Ramesh Ponnuru looks at the political situation in Minnesota and wonders what is happening with the GOP. He notes the apparent closeness of the Hatch-Pawlenty race (it isn’t that close), the apparent closeness of the Bachmann-Wetterling race (ditto), and the fact that Mark Kennedy is getting his butt kicked by Amy Klobuchar (which, sadly, he is) and wonders whether Minnesota is really going purple.
For one, one has to realize that the Minnesota Poll is a pile of crap, and is invariably wrong. The same holds true for the Humphrey Institute polls. Both have methodological biases that produce a Democratic bias in the double digits. They’re great for DFL propaganda, but they almost never serve as accurate predictors of the actual outcome of the race.
What Ponnuru misses is the ground game: the DFL doesn’t have one, and the Republican Party of Minnesota has an excellent one. In 2000 the GOP started working on better organization, better outreach, and better GOTV. That didn’t help Rod Grams, who was running against the Star-Tribune rather than the incompetent Mark Dayton. (Dayton was such a bad candidate that he chose not to run again, his tenure in the Senate being an abject joke.) In 2002, that ground game got better, seeing a major GOP push that put the GOP in control of several state-wide offices. 2004 also saw a strong push, just not enough to defeat the state’s natural Democratic tilt.
That ground game makes a huge difference, and that’s why I’m confident that the polls showing Hatch ahead are off by a significant margin. Hatch is a poor candidate — many DFLers don’t even care for him due to his flip-flopping on abortion. Pawlenty is charismatic, smart, and politically savvy. Between that, the benefits of incumbency, and the GOP ground game, Hatch is toast.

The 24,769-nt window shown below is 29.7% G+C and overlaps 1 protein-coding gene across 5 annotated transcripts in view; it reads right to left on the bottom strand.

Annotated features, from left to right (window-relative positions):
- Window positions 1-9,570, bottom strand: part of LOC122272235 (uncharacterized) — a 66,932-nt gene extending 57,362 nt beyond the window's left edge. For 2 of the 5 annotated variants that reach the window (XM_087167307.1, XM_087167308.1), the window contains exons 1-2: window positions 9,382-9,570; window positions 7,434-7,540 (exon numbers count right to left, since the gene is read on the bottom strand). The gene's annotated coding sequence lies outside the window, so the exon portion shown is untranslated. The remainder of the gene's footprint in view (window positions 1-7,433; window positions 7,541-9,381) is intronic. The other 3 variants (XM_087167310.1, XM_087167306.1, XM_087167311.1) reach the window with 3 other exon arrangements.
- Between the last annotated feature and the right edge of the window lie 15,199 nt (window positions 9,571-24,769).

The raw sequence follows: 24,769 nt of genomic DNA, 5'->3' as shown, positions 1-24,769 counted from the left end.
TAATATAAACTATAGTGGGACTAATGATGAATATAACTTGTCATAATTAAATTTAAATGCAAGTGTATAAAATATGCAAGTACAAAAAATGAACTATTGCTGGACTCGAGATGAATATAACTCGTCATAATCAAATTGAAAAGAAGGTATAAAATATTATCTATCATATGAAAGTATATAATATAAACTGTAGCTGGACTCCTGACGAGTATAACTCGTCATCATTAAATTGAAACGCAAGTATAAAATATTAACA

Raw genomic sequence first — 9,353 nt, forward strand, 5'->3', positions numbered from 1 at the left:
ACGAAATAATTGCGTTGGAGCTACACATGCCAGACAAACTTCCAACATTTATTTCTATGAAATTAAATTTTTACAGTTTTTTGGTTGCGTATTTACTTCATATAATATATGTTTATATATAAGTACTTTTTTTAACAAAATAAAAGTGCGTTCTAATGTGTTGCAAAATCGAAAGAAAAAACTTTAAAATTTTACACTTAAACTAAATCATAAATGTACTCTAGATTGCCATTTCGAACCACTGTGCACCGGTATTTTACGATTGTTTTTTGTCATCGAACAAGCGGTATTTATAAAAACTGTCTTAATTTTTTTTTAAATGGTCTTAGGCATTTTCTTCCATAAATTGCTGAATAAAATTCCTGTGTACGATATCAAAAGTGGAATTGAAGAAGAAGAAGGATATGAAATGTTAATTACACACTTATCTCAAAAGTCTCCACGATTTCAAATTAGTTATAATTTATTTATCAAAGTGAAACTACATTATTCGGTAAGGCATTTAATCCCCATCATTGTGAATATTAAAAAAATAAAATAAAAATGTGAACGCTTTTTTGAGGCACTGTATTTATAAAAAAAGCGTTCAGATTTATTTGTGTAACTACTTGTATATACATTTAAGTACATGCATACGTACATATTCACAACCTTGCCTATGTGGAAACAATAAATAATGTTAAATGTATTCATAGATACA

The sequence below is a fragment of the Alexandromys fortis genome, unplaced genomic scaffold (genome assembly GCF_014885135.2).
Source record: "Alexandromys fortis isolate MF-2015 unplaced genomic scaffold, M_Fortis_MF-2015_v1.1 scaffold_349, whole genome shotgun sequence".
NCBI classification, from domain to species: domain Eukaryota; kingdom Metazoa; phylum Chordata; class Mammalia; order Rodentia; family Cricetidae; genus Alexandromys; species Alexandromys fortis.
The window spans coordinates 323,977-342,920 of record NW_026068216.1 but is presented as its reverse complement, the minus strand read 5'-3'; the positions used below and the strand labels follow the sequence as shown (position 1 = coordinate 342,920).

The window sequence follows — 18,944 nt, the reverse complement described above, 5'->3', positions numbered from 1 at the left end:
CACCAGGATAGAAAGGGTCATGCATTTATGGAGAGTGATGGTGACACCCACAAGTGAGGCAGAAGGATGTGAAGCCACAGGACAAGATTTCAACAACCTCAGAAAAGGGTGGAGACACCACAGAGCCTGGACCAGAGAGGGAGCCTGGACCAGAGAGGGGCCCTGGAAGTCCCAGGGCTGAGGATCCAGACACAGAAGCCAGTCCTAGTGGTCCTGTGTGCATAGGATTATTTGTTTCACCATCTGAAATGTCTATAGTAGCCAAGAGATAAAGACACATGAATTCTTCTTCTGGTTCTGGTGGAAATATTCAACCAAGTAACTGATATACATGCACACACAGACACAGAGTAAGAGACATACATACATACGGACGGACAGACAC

Mark Kennedy’s problems are much more severe. Amy Klobuchar is an eminently beatable candidate. She’s a lightweight on the issues, she isn’t good on the stump, and her record is atrocious. The problem with Kennedy is that he is a nice guy who doesn’t know how to campaign. He doesn’t have the same level of personal magnetism that a Pawlenty has, and when it comes down to two poor campaigners in a Democratic year, the Democrats will win. Klobuchar has built-in advantages with the female vote that hurts Kennedy even more. Kennedy left a safe House seat for a risky Senate run, and it looks like that gamble didn’t work for him. I think the polls showing a 20-point gap are complete BS and the race will be at most a 5-point race, but even that means that Mark Kennedy has almost no chance of victory unless Klobuchar gets caught selling crack to schoolkids to fund al-Qaeda.
However, I disagree that her seat is hers as long as she wants it. Klobuchar, like Dayton, won because of luck and the conditions being right. A strong candidate could easily unseat her. Someone like Secretary of State Mary Kiffmeyer or Rep. John Kline, should either wish to run, could unseat her. Klobuchar’s record as Hennepin County Attorney is mixed at best, and she’s unprepared for the reality of working in the Senate. I would look to her following Mark Dayton as a one-term Senator.
I haven’t been following the Bachmann-Wetterling race that closely, but Patty Wetterling’s ads have been nothing short of despicable. Her lies about Bachmann supporting a flat tax that would “raise taxes 23%” are blatantly false, and her attempts to capitalize on the Foley affair will only give her a short-lived boost. Bachmann is in a very friendly district, and the last round of polling is based on a demographic profile that doesn’t match the district as a whole. Bachmann seems likely to eke out at least a slim win.
There is no doubt that it’s a bad year to be a Republican in Minnesota, but the political tides are still turning. The RNC is smart to pick Minnesota as the location of the 2008 National Convention — if either McCain or Guiliani run, Minnesota is one of the states that could conceivably move over to the red column for the first time in decades.